Fluorescence in situ hybridization

BM cytogenetics was analyzed by fluorescence in situ hybridization (FISH) and karyotyping in the laboratories of genetics of the participating university hospitals. BM FISH analyses were applied to CD138+ selected cells for IgH (if positive, screening of translocations 4;14, 14;16, 14;20, 11;14), 17 deletion/monosomy, 13 deletion/monosomy, 1q25 gain, 1p36 loss, amplification of chromosome 9, and chromosome 6 aberration.

Endpoints

The primary endpoints of this study were to determine (1) the rate of flow-MRD-negativity after induction and ASCT including the CR rate and PCR-negativity rate of flow-MRD-negative/sCR patients, (2) improvement of responses during lenalidomide maintenance, and (3) PFS. Secondary endpoints were feasibility of this three-drug induction combination, overall response rate (ORR), number of CD34+ cells collected after low-dose CY + G-CSF vs. G-CSF alone mobilization, number of aphereses, and costs according to the mobilization arm, graft composition, duration of treatment, and OS. The results of the mobilization endpoints [18], graft cellular composition [21], and cost analysis of the mobilization substudy [22] have been reported previously.

Statistical analysis

The primary efficacy analysis was the intention-to-treat (ITT) and included (N = 80) for all the patients who underwent randomization at registration. The safety assessment comprised patients who received any dose of the trial treatment (N = 78). Continuous variables were summarized with descriptive statistics and categorical variables were summarized in frequency tables. Pearson’s chi-square test, Fisher’s exact test (no-scale variable difference between different groups), related samples Wilcoxon signed-rank test, related samples McNemar’s test, and Cochran test were used to analyze data.

The data cutoff was 10 April 2018. The PFS was calculated as the time from the inclusion to the first documentation of progressive disease (PD) or death, whichever came first, using competitive risk analysis. The OS was calculated as the time from the inclusion to death or data cutoff. The event-free survival (EFS) was calculated as the time from inclusion to any of the following: PD, death or withdrawal from study for any reason. The Kaplan-Meier method with log-rank test was used to estimate the survival distribution. Competitive risk analysis method was used to analyze, which factors showed independent predictive value for myeloma outcome in multivariate models, using PFS as outcome indicator and withdrawal from study for other reasons than PD or death as a competitive event. Hazard ratios with 95% confidence intervals (CI) and p values were reported in all regression models. To test multicollinearity, non-parametric Spearman correlations were analyzed pairwise between all factors, with 2-tailed tests of significance.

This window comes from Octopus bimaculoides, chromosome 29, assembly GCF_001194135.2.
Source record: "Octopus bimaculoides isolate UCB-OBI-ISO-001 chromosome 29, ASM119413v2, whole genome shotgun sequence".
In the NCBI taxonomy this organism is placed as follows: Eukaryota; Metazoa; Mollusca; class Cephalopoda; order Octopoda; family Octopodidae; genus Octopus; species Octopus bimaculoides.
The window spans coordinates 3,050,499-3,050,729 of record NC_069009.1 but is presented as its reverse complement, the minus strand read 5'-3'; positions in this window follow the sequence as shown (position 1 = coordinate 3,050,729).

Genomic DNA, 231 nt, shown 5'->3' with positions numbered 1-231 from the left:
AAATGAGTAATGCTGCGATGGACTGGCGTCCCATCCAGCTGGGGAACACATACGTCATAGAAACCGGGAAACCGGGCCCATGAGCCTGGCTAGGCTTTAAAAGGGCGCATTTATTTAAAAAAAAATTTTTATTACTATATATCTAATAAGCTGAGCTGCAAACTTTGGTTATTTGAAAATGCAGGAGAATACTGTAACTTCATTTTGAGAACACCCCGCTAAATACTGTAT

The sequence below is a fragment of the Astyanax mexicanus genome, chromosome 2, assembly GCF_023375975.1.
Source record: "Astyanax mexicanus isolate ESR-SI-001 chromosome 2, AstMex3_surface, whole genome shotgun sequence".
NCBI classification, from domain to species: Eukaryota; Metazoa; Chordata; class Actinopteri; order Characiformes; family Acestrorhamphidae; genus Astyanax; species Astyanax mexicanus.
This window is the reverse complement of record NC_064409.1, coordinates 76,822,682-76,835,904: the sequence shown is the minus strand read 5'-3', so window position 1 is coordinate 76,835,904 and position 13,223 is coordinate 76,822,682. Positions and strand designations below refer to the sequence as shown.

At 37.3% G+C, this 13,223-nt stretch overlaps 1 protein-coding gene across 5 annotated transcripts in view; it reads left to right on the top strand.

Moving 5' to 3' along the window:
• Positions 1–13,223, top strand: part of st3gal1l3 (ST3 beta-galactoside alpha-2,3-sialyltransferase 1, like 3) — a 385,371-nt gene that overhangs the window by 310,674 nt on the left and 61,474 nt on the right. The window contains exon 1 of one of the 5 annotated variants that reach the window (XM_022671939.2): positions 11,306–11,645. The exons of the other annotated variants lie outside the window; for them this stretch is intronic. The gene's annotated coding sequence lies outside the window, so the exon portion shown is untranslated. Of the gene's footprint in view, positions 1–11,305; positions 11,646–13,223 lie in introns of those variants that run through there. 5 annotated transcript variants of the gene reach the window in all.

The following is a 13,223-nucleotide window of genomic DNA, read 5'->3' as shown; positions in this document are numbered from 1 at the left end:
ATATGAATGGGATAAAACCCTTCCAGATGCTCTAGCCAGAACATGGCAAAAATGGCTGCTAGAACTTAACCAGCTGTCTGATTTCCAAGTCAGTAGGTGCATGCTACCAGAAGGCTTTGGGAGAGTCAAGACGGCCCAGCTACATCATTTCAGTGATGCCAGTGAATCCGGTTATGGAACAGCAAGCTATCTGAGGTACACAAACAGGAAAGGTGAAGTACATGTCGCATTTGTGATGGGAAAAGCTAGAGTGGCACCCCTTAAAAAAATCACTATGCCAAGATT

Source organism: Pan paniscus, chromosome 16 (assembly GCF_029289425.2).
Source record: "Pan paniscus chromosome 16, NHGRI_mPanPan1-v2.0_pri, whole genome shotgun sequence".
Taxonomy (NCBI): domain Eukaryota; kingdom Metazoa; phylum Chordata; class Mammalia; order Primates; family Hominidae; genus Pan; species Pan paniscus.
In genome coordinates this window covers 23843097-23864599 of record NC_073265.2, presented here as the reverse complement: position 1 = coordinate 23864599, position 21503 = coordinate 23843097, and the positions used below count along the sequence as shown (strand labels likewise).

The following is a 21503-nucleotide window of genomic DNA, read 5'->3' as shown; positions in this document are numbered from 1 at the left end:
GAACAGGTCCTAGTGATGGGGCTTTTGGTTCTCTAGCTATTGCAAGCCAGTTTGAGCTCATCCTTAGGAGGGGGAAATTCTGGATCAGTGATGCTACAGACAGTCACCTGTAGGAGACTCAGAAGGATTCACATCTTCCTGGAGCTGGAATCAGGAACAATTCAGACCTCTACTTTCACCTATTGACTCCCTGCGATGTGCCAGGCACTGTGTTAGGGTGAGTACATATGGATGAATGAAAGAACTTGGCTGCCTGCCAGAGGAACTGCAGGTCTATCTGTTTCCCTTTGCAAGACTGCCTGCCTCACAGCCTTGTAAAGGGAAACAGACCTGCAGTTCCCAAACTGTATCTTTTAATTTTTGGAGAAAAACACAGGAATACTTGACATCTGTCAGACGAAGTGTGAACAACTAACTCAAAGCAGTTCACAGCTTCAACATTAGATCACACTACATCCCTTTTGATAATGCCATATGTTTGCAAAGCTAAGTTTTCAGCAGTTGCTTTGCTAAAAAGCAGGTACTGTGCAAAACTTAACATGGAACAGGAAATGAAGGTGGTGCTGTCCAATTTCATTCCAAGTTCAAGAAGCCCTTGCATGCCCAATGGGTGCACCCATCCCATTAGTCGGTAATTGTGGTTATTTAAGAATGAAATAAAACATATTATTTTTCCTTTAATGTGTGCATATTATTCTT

All analyses were conducted using IBM SPSS Statistics 22 for PC, IBM Corp. and R (version 3.5.0).

Results

Enrolment and patient characteristics

Eighty NDMM patients were enrolled during 28 January 2013–26 February 2015 and randomized to the mobilization arms. Their characteristics are described in Table 1. The median age was 63 (40–70) years. Two patients were withdrawn early (neutropenia, previous cancer) without any study drug administration. Of the 78 patients who started induction, 69 (86% by ITT) were mobilized. Fifty-nine patients (74%) received ASCT, 54 (68%) started lenalidomide maintenance, and 29 (36%) of these are still on maintenance (Online Resource 2).
Table 1

Patient characteristics at diagnosis (N = 80)

Median age, years (range)

63 (40–70)

Gender, M/F (N (%))